Gilbert Keith Chesterton (1874-1936) is considered by many to be one of the most brilliant thinkers of the 20th century. But you’d be hard-pressed to find him discussed in any public high school (or even most colleges or universities, for that matter.) A prolific writer (he penned everything from a popular mystery series to epic ballads), he thought himself mainly a journalist. While he never attended college, his knowledge had both depth and breadth:
Chesterton was equally at ease with literary and social criticism, history, politics, economics, philosophy, and theology. His style is unmistakable, always marked by humility, consistency, paradox, wit, and wonder. His writing remains as timely and as timeless today as when it first appeared, even though much of it was published in throw away papers.
But does Chesterton have anything to offer a contemporary audience? Trevin Wax, at The Gospel Coalition, believes he does, and outlines four reasons why.
First, Wax says, Chesterton was a “big picture”-thinker, seeing connections others overlooked.
Because he believed everything connects, Chesterton could speak knowledgeably on so many different subjects. He believed that Christianity, if truly all-encompassing, must speak to everything.
Economics: Chesterton promoted Distributism, an economic ideology rooted in Catholic social teaching.
Art: Chesterton criticized modern art and literature for “scorning the audience.” His biography of Charles Dickens led to a widespread reassessment of Dickens’ legacy and reestablished him as one of the great authors in English literature.
Family: Chesterton defended the family as a microcosm of the world (“the home is larger inside than out,” he wrote) that must withstand constant assaults from social engineers who believe the family unit is an obstacle to progress.
Government: Chesterton doesn’t fit the “right” or “left” paradigm of contemporary American politics, but he believed Christianity should influence government by reinforcing its responsibilities and warning of its imperialistic and overreaching tendencies.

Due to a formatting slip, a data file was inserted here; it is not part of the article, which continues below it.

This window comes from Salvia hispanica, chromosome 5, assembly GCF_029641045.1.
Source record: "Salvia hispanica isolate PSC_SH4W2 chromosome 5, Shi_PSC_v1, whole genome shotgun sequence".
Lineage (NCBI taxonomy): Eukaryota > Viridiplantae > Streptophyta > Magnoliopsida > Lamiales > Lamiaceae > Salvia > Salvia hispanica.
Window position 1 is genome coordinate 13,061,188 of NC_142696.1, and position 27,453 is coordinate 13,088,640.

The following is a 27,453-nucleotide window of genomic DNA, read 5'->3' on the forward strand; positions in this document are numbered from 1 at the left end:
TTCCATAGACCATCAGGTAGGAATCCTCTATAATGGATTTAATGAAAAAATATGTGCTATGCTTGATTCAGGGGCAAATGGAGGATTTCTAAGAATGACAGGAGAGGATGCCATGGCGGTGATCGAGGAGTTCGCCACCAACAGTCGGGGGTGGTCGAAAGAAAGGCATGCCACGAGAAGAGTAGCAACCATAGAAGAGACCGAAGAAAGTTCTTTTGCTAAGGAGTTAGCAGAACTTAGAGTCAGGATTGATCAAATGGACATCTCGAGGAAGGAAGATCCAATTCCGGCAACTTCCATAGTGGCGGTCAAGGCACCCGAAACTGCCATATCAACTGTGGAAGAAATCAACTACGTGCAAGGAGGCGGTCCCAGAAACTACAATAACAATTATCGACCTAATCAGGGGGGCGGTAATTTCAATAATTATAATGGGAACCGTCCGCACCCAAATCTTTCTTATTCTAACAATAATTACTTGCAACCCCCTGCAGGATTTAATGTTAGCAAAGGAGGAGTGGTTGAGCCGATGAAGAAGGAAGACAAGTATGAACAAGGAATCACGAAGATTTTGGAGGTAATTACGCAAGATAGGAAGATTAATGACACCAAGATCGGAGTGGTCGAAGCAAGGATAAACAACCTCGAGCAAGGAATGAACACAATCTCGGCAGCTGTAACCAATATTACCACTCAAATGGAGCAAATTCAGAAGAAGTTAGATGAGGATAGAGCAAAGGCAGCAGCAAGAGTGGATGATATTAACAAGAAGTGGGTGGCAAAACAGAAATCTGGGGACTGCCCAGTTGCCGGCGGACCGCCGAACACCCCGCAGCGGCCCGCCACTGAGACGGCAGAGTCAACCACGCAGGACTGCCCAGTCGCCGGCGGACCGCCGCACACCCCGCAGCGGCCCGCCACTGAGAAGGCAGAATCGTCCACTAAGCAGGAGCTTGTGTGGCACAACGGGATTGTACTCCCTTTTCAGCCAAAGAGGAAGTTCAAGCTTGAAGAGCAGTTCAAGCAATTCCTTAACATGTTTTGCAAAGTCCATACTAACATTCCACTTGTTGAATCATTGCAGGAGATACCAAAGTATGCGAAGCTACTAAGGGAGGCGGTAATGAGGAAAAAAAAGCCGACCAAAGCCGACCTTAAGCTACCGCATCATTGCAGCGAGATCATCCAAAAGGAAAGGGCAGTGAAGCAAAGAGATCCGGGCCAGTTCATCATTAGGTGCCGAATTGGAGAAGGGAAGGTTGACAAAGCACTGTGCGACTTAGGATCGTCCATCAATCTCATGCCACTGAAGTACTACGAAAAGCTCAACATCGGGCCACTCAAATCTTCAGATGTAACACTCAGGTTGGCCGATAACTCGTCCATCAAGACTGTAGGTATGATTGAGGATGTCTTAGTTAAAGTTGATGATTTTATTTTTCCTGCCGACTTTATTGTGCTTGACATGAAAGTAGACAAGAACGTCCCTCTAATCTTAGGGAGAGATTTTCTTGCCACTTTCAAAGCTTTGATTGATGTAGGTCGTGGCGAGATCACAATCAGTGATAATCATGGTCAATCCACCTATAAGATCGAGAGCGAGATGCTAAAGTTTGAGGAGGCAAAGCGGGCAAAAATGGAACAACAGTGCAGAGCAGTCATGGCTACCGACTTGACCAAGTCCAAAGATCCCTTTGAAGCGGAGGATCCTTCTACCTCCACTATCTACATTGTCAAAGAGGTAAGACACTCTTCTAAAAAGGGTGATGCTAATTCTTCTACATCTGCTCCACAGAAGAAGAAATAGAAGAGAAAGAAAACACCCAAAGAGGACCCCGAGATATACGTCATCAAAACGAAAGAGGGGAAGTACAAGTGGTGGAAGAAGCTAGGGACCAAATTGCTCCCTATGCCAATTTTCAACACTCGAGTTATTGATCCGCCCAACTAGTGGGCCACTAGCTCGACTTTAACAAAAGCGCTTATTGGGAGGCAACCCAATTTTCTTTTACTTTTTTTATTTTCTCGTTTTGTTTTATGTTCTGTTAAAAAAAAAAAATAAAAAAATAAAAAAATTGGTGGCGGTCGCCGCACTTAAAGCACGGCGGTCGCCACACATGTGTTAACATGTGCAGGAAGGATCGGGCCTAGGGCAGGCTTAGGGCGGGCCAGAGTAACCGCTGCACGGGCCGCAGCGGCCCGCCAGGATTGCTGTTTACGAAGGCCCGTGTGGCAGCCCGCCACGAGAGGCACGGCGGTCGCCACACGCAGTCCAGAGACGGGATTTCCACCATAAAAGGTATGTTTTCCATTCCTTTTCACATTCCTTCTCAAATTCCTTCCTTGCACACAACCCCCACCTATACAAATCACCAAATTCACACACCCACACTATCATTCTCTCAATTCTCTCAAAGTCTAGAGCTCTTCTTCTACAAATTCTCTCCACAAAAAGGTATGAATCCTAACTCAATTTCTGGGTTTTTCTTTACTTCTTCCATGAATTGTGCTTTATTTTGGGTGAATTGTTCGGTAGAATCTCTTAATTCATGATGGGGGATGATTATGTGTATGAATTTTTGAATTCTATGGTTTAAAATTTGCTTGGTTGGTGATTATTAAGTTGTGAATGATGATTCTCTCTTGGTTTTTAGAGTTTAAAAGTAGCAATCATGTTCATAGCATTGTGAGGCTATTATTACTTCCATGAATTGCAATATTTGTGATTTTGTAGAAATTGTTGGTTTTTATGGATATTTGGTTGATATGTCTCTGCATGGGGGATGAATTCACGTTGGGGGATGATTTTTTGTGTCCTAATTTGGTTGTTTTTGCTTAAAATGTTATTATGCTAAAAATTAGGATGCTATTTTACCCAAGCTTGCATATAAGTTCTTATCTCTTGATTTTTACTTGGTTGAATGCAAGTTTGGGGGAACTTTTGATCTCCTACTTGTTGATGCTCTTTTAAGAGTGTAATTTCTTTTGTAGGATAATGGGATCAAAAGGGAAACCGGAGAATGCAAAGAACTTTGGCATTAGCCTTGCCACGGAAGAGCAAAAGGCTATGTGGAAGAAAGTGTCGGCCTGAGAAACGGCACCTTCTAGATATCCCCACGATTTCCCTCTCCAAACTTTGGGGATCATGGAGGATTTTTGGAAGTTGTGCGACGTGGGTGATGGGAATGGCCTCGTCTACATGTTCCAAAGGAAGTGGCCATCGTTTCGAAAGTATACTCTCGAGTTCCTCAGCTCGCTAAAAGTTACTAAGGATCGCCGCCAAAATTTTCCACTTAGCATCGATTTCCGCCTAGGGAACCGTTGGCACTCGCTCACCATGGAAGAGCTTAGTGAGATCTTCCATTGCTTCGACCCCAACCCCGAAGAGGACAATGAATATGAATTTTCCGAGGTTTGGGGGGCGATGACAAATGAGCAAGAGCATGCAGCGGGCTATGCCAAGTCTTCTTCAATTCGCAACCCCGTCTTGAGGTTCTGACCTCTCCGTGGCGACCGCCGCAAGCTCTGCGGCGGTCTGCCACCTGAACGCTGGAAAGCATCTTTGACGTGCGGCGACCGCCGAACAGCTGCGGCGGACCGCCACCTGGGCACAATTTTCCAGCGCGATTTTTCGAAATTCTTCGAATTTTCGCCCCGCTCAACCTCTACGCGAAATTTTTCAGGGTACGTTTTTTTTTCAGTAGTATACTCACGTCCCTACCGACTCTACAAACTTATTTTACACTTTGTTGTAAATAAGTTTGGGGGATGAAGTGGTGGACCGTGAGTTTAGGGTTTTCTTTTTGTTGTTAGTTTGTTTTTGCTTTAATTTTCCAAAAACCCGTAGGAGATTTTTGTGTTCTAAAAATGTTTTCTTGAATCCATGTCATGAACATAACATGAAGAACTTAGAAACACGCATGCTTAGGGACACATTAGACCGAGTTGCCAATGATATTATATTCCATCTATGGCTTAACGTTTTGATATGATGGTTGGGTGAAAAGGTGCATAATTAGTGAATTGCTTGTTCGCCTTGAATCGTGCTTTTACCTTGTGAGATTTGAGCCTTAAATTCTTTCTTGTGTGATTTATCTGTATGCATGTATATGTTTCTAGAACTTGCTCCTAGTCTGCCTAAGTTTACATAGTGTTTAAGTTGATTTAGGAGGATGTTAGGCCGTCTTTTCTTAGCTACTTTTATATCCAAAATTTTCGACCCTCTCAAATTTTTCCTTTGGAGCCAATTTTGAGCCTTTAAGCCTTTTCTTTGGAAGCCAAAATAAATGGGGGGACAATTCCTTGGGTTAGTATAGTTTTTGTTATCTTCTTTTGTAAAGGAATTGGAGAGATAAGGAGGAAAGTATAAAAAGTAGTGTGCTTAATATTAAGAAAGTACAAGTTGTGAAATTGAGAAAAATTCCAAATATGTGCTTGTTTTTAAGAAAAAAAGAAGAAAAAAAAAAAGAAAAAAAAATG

Next, Chesterton was a brilliant apologist for Christianity, and knew that wit could be a weapon for good.
On human depravity: “The man who denies original sin believes in the Immaculate Conception of everybody.”
On miracles, he turns the tables to show that it’s believers, not unbelievers who are always appealing to evidence (“This is why I believe this miracle took place”). Meanwhile, it’s unbelievers, not believers who are always appealing to dogma (“Miracles can’t happen”).
On naturalism, he flips the common picture of Christians held captive by their ancient superstitions while the “freethinkers” challenge religious dogma. Instead, he demonstrates that Christians are free to believe in an ordered nature, while the materialist can’t admit the slightest speck of spiritualism or miracle into his machine. The Christian is freer to think than the freethinker.
Wax says that Chesterton remains timeless because he didn’t fall for faddish arguments or progress for the sake of progress. He knew truth was timeless.
Finally, Wax states that Chesterton was the epitome of the joyful Christian, and didn’t understand “boredom.” He was too fascinated by the world around him.
There are no uninteresting things,” he wrote. “Only uninterested people.” The emotion that infuses all of Chesterton’s writing is gratitude – a sign of joy and life, a sense of wonder at even the most mundane gifts we take for granted. ”Poets have been mysteriously silent on the subject of cheese,” he wrote, and then proceeded to rectify this egregious oversight.
Chesterton often gets relegated to a blustery curmudgeon or a raconteur from a bygone era. Clearly, we would do well to take him seriously.
The Acton Institute will be hosting “An Evening with G.K. Chesterton: Featuring Chuck Chalberg as G.K. Chesterton” on October 23, at the the Acton Building, 98 E. Fulton, Grand Rapids.